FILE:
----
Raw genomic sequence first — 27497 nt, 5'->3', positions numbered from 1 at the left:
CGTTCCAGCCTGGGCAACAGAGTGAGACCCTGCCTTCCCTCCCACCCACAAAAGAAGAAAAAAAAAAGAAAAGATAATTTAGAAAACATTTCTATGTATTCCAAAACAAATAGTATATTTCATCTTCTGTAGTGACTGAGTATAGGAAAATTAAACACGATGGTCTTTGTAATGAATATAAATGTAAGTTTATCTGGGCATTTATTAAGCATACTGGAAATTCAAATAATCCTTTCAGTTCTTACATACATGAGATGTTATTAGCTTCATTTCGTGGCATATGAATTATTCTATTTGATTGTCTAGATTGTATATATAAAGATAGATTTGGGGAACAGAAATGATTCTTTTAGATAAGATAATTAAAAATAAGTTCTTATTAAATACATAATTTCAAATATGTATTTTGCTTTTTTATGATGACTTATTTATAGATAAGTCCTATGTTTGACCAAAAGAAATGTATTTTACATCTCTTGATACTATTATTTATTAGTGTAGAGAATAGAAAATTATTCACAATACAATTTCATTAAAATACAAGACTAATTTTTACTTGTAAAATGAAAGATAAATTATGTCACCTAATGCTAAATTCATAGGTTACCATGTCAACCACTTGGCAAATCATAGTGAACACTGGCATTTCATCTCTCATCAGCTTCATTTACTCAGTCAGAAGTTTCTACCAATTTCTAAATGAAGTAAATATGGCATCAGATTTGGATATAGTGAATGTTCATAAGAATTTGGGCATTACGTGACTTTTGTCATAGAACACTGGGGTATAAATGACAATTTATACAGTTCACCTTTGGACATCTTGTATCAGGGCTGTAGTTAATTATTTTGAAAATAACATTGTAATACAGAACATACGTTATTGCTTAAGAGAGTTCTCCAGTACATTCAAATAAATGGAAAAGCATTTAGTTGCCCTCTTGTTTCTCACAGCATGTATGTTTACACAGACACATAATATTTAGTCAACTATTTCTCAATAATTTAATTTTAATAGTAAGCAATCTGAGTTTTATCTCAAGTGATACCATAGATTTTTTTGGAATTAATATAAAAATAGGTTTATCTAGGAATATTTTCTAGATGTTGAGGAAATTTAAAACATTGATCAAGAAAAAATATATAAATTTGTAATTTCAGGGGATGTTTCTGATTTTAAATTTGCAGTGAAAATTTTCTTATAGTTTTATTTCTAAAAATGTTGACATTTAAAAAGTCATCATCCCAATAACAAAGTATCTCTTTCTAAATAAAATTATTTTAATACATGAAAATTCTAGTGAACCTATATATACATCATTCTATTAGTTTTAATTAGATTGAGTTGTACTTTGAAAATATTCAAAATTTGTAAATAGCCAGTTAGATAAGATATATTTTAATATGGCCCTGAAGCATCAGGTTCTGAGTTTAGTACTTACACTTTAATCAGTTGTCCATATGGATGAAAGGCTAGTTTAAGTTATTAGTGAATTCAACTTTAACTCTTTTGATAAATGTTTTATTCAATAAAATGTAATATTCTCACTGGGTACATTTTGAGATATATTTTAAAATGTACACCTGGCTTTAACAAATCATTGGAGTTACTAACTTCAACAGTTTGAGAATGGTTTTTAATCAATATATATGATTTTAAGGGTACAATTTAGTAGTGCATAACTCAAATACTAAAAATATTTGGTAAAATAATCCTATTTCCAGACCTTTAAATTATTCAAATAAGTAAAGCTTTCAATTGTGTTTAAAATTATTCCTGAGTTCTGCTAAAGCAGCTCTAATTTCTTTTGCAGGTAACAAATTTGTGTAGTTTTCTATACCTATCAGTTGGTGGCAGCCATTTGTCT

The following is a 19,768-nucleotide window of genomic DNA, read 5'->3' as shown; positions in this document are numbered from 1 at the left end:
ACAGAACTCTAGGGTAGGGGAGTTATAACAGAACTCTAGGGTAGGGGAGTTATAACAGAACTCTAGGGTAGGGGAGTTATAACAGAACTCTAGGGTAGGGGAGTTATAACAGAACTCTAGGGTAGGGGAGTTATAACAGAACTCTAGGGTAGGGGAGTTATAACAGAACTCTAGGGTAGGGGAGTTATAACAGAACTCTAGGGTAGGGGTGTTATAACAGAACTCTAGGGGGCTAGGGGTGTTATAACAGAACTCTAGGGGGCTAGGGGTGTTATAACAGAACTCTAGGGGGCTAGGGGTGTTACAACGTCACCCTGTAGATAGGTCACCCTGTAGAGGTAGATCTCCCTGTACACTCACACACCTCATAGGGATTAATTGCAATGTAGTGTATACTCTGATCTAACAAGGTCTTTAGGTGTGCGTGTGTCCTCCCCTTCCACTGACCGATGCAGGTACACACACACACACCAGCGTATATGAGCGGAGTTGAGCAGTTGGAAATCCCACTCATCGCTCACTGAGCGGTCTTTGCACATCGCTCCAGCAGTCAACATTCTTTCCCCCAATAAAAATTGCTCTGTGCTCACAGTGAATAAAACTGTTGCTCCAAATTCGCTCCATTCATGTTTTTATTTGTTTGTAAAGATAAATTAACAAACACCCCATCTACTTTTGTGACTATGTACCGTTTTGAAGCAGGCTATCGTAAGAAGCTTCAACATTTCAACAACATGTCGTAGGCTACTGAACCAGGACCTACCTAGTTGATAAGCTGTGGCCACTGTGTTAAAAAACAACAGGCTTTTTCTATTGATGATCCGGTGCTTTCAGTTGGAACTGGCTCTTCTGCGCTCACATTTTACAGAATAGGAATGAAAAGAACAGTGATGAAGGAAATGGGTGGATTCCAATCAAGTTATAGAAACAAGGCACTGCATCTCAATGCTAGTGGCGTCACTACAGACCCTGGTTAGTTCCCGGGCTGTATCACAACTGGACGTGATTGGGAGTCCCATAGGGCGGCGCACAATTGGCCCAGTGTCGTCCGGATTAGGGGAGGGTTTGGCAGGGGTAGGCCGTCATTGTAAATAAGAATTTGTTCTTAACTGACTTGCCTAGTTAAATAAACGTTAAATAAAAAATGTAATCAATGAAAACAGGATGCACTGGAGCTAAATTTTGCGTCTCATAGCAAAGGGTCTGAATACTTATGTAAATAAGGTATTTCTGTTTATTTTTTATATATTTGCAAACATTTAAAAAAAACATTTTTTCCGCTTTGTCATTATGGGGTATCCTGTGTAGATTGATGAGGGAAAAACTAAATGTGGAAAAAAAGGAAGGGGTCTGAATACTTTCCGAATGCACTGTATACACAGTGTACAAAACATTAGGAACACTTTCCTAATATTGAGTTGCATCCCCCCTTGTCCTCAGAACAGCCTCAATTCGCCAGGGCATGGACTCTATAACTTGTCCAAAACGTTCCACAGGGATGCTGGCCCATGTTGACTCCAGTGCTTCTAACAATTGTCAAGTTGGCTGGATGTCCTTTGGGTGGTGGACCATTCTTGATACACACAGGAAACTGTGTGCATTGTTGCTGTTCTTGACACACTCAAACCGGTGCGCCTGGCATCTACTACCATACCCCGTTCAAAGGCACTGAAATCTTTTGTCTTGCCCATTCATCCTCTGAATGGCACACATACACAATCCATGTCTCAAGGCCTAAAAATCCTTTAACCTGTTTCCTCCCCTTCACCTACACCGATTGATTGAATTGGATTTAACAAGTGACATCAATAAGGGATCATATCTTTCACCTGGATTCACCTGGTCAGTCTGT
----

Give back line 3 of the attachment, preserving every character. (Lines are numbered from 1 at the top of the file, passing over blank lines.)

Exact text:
The following is a 19,768-nucleotide window of genomic DNA, read 5'->3' as shown; positions in this document are numbered from 1 at the left end: